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Scand J Public Health. 2016 May;44(3):233-9. doi: 10.1177/1403494815618554. Epub 2015 Dec 7.

What does age-comparative self-rated health measure? A cross-sectional study from the Northern Sweden MONICA Project.

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Department of Public Health and Clinical Medicine, Division of Family Medicine, Umeå University, Umeå, Sweden
Department of Public Health and Clinical Medicine, Division of Epidemiology and Global Health, Umeå University, Umeå, Sweden.
Department of Public Health and Clinical Medicine, Division of Family Medicine, Umeå University, Umeå, Sweden.



Self-rated health comprehensively accounts for many health domains. Using self-ratings and a knowledge of associations with health domains might help personnel in the health care sector to understand reports of ill health. The aim of this paper was to investigate associations between age-comparative self-rated health and disease, risk factors, emotions and psychosocial factors in a general population.


We based our study on population-based cross-sectional surveys performed in 1999, 2004 and 2009 in northern Sweden. Participants were 25-74 years of age and 5314 of the 7500 people invited completed the survey. Comparative self-rated health was measured on a three-grade ordinal scale by the question 'How would you assess your general health condition compared to persons of your own age?' with the alternatives 'better', 'worse' or 'similar'. The independent variables were sex, age, blood pressure, cholesterol, body mass index, self-reported myocardial infarction, stroke, diabetes, physical activity, smoking, risk of unemployment, satisfaction with economic situation, anxiety and depressive emotions, education and Karasek scale of working conditions. Odds ratios using ordinal regression were calculated.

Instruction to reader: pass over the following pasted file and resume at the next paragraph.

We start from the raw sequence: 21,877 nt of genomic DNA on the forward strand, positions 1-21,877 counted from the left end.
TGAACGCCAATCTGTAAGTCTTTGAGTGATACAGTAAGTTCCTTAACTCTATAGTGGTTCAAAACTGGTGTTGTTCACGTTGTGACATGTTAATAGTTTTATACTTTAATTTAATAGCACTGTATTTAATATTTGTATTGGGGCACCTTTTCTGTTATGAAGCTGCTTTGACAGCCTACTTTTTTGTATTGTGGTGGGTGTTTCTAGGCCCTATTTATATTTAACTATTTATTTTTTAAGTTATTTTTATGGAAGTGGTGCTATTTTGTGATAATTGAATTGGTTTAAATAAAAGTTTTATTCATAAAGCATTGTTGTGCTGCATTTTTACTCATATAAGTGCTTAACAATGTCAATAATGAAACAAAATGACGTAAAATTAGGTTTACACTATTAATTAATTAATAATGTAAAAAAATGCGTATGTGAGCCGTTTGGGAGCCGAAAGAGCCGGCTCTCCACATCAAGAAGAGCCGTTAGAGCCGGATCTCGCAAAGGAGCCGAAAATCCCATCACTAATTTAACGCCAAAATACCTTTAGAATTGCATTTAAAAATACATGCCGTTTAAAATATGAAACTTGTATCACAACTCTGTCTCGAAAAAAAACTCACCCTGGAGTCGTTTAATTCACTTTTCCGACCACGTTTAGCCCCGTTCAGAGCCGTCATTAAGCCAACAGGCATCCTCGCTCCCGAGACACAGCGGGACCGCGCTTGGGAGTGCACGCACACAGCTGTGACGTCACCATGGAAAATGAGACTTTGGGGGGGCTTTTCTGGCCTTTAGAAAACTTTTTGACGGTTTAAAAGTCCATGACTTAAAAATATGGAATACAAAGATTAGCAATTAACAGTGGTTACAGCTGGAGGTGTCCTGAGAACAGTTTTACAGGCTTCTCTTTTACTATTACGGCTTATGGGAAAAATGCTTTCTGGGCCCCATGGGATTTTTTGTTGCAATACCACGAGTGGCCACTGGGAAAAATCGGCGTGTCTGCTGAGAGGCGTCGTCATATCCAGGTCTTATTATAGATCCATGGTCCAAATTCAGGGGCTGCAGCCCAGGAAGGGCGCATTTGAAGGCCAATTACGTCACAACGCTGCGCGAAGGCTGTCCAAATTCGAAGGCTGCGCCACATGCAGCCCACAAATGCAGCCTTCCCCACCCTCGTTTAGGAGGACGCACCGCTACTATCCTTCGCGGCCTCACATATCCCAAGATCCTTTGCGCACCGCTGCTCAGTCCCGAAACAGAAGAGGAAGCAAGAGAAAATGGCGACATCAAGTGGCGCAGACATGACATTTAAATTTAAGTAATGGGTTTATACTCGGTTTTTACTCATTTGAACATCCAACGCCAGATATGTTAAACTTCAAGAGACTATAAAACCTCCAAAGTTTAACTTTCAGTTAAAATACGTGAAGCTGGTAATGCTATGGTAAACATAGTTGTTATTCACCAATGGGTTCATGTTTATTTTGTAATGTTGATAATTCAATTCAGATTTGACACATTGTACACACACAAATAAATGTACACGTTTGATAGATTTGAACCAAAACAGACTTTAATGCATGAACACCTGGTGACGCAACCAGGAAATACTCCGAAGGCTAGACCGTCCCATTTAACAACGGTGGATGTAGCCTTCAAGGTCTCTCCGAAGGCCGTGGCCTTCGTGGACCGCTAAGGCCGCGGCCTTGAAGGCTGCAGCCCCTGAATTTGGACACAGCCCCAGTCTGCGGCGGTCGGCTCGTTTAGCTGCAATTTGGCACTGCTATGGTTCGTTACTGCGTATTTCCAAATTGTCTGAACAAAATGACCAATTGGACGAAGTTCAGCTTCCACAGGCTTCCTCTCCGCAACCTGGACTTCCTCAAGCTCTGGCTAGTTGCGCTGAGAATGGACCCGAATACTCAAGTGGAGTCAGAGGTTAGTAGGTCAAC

Age, sex, stroke, myocardial infarction, diabetes, body mass index, physical activity, economic satisfaction, anxiety and depressive emotions were associated with comparative self-rated health. The risk of unemployment, a tense work situation and educational level were also associated with comparative self-rated health, although they were considerably weaker when adjusted for the the other variables. Anxiety, depressive emotions, low economic satisfaction and a tense work situation were common in the population.


Emotions and economic satisfaction were associated with comparative self-rated health as well as some medical variables. Utilization of the knowledge of these associations in health care should be further investigated.


Cardiovascular disease; comparative self-rated health; diabetes; emotions; ordinal regression analysis; population-based study; psychosocial factors; risk factors

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